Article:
Here we go again. Intuitive, meaning of course “stupid” in this context, people are more likely to believe in God than analytical, meaning “smart” people. Right. The article is helpfully titled “To Keep the Faith, Don’t Get Analytical”, in case we missed the point.
In fairness, the study itself seems a little more more circumspect than that – but not much.
(Took me a minute to overcome my intuitive error and see the correct answer in the example given in the article. Guess I’m a gullible rube – big surprise, there.)
So, the question becomes: does the study prove what the article says it proves? Does the study even prove what the study claims to prove? Let’s dig in a little:
“Recently there’s been an emerging consensus among [researchers] … that a lot of religious beliefs are grounded in intuitive processes,”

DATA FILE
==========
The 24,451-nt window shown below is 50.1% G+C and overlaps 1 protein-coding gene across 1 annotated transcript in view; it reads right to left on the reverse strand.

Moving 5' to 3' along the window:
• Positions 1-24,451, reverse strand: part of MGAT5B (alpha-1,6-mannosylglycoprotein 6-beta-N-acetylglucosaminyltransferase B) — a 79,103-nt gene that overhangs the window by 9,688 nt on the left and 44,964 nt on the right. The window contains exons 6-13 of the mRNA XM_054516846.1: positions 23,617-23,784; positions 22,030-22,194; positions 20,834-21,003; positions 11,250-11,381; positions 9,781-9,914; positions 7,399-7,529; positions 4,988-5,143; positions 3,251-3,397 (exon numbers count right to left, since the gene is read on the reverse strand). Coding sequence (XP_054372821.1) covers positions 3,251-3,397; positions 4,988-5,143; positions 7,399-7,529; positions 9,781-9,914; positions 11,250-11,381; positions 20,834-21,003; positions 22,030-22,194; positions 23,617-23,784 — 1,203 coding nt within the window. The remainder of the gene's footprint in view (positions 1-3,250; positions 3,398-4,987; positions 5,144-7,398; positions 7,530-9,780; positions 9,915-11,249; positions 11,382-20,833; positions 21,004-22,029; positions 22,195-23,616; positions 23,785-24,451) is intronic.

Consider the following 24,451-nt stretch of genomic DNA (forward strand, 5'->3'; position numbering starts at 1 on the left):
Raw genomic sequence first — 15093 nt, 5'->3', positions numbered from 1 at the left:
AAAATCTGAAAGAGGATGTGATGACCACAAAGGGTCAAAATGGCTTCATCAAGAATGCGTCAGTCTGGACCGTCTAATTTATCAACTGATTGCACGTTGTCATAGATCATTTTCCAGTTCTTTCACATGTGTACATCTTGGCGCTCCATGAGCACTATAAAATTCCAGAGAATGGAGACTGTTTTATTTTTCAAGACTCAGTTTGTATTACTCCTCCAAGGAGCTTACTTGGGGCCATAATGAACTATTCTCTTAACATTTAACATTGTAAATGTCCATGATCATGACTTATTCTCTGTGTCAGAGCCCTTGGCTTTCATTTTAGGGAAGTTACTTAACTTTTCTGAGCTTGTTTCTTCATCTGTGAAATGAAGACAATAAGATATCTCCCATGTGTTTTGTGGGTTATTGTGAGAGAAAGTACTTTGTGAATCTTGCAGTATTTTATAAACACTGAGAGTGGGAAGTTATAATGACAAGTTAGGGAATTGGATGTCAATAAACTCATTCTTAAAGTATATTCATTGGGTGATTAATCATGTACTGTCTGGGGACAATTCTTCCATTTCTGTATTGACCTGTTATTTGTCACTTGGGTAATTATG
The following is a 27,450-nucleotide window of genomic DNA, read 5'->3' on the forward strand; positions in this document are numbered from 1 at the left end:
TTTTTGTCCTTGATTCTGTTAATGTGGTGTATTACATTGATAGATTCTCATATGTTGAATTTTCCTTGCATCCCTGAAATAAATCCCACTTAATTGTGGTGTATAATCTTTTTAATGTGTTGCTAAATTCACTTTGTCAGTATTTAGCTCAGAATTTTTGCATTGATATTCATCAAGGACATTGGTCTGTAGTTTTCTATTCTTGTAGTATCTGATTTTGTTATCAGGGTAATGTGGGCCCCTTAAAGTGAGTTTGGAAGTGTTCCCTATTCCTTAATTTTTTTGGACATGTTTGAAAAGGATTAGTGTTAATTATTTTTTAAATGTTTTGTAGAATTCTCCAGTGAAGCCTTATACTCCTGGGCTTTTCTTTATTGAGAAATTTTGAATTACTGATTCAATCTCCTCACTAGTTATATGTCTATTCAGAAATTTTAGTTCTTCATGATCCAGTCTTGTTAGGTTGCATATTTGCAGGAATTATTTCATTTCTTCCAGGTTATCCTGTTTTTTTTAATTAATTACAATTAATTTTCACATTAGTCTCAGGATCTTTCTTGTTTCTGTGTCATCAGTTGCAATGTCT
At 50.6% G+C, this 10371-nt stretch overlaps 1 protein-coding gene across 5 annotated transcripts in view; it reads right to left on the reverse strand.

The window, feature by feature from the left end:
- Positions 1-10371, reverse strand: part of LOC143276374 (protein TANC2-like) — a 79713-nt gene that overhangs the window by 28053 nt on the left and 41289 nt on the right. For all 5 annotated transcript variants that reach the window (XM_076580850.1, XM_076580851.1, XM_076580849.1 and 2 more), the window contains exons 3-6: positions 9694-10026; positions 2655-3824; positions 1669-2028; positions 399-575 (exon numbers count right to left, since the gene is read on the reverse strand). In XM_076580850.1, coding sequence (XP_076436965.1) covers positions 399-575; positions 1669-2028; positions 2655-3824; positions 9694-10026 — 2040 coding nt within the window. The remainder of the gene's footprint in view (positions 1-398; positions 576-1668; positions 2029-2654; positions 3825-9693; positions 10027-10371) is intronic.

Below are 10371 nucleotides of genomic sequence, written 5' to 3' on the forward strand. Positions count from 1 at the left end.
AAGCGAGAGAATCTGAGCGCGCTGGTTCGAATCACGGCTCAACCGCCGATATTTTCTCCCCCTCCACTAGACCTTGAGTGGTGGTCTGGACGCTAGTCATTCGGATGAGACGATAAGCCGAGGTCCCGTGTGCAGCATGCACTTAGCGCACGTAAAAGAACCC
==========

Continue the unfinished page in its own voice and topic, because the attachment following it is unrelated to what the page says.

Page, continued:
Warning klaxons should sound whenever alleged scientists use the word “consensus”. What we’re looking for is “evidence” or “experimental results”, not “consensus” . I believe you could easily get a consensus among scientists that “my field of study should be better funded” or “hot members of the targeted gender should find scientists more attractive” or maybe “huge, throbbing foreheads should be the key marking of sexual desirability.” Whatever. But nothing in a consensus indicates anything about that consensus being backed by science – only backed by *scientists*, a subtle but critical distinction.